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The outbreak of COVID-19 in Mulhouse

Hospital crisis management and deployment of military hospital during the outbreak of COVID-19 in Mulhouse, France

The outbreak of a novel coronavirus in Wuhan, the capital city of Hubei, China, in December 2019 raised a worldwide concern. Cases of pneumonia of unknown origin were first described and the pathogen responsible was later identified as being a novel betacoronavirus [1]. Named as the Severe Acute Respiratory Syndrome coronavirus-2 (SARS-CoV-2), this virus is responsible of the coronavirus disease 2019 (COVID-19) [2]. The outbreak began in the east of France during the first days of March after a religious meeting gathering about 2000 people, which took place in Mulhouse from 17th to 24th February 2020.

The Groupe Hospitalier de la Region de Mulhouse Sud-Alsace (GHRMSA) is a hospital complex including 10 sites with a total capacity of 2612 beds and covering the needs of 480,000 people. Intensive care facilities are located on the main site, Emile Muller Hospital, with a capacity of 824 general beds and 2 ICUs, one medical of 20 beds and one surgical of 16 beds. The first patient presenting with respiratory failure was admitted to medical ICU on March 2nd, 2020. After 4 days, 10 patients with COVID-19 were admitted. Non-COVID-19 patients were transferred from medical to surgical ICU in the first week in order to increase ICU surge capacity for COVID-19 patients. In the beginning of the second week, all medical ICU beds were occupied by COVID-19 patients. The cardiac surgery ICU (4 beds) was transformed to a COVID-19 ICU, as scheduled surgical and medical activity was stopped. Sixteen additional beds were added in five operative and post-operative rooms. Eight beds “non-COVID-19” ICU was created in another post-operative room. Surgical ICU was also converted into COVID-19 ICU.

On week 3 of the outbreak, in an unprecedented manner in France, a 30-bed field military intensive care hospital was deployed on the hospital car park by the French military medical service: the Élément Militaire de Réanimation du Service de Santé des Armées (EMRSSA).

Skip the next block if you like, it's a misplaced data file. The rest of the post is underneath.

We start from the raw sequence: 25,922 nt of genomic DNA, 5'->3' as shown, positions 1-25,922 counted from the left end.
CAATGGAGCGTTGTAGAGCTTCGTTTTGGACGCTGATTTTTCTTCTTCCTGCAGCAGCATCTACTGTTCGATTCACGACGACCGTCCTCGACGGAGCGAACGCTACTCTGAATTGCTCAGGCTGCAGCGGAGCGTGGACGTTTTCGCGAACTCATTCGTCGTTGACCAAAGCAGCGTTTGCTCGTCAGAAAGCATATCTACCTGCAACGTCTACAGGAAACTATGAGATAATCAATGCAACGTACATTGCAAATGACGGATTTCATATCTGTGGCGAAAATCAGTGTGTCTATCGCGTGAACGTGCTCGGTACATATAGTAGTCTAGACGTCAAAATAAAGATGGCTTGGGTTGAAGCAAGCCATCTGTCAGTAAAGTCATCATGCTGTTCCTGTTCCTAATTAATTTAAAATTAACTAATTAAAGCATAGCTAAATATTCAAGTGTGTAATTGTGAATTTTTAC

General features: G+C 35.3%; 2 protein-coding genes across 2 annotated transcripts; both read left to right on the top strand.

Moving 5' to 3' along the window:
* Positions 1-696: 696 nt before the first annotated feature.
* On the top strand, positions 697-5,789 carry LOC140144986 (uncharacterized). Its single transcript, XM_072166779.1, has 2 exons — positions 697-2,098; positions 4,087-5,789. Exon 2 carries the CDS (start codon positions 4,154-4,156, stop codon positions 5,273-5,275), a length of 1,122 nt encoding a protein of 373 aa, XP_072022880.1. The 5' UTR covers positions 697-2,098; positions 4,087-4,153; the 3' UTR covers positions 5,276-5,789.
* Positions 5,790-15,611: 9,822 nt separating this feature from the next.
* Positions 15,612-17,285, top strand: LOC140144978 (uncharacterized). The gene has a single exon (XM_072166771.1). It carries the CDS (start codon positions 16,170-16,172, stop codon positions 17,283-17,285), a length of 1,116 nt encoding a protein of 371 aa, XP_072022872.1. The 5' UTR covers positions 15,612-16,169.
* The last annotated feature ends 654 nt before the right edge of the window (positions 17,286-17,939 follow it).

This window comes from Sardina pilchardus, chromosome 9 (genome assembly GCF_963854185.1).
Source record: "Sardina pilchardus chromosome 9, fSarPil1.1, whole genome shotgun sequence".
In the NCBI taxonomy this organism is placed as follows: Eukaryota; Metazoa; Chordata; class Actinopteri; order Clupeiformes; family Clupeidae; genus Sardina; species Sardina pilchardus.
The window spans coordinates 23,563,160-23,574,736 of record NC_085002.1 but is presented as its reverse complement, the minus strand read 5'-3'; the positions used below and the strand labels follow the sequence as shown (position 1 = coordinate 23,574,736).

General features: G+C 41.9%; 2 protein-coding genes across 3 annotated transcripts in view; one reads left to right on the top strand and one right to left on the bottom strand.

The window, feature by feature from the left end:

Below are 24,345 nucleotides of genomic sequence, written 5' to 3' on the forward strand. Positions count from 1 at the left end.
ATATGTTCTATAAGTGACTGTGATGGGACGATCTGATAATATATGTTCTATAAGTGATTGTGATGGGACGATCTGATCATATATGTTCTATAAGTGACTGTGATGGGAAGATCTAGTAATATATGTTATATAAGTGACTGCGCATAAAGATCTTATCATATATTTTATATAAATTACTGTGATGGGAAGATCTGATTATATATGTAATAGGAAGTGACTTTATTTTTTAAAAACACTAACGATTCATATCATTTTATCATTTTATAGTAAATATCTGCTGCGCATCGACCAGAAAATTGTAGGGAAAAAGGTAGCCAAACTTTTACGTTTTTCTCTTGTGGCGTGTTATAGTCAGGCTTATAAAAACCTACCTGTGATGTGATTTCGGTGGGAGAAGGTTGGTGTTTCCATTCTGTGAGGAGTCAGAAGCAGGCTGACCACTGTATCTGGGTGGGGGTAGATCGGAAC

So as to cope with this massive flood, a national as well as an international cooperation was setup and many patients were transferred to receptive ICUs outside the region via Alsace Regional Health Agency coordinating office, assessed by a military coordinating office, by helicopter, trains and military aircrafts in France, Germany, Luxembourg and Switzerland.

From March 2nd to April 26th, 2020, 1249 COVID-19 patients were admitted to the hospital. Among them, 278 were hospitalized in ICU. Forty-four patients were discharged from ICU, 118 were transferred to another ICU, and 42 are died. The field military intensive care hospital admitted 47 patients during the same period.

Surges in the number of critically ill patients with COVID-19 had occurred rapidly. Thus, ICU practitioners and hospital administrators had to adapt the capacity of ICU beds in number, and also in equipment, consumables, pharmaceuticals, and staffing. The staff was composed of intensivists and anesthesiologist-intensivists with one intensivist in charge of patients’ orientation every day. Nursing team was composed of ICU nurses and nurse anesthetists.

The EMRSSA mission aimed to achieve two main objectives under strenuous conditions: first to treat critically ill patients with COVID-19-associated acute respiratory distress syndrome (ARDS) according to the best standards of care; and second, to protect the caregivers. In the first 3 weeks, more than 40 critically ill patients with COVID-19 were transferred into the EMRSSA field hospital. All of them presented under ARDS conditions and required initial protective mechanical ventilation. Each ICU wing was staffed by one anesthesiologist-intensivist, three nurses (including one certified registered nurse anesthetist), and three assistant nurses, coming from the eight military training hospitals, following European recommendations on structural and organizational requirements for ICUs [3].

The protection of the EMRSSA personnel was one of the two main objectives of the mission. As a consequence, with the help of an infection control team, who experienced Ebola crisis management in Guinea in 2015, the EMRSSA was separated into three different zones according to three different protection levels: a green zone (wearing of surgical mask); an orange zone (wearing of FFP2 mask): and a red zone (wearing of full personal protective equipment: FFP2 or FFP3 mask, gown, gloves, eye protection, and apron) [4].

Most countries cannot match China’s feat of rapidly building new hospitals and ICUs during the COVID-19 outbreak in Wuhan [5]. The government decision to deploy the military hospital was more adapted to our reality. Its contribution was crucial in the face of a challenge that progressed with each day. Mulhouse hospital ICU staff and military hospital staff worked together to handle the outbreak.

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Correspondence to Khaldoun Kuteifan.

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Kuteifan, K., Pasquier, P., Meyer, C. et al. The outbreak of COVID-19 in Mulhouse. Ann. Intensive Care 10, 59 (2020). https://doi.org/10.1186/s13613-020-00677-5

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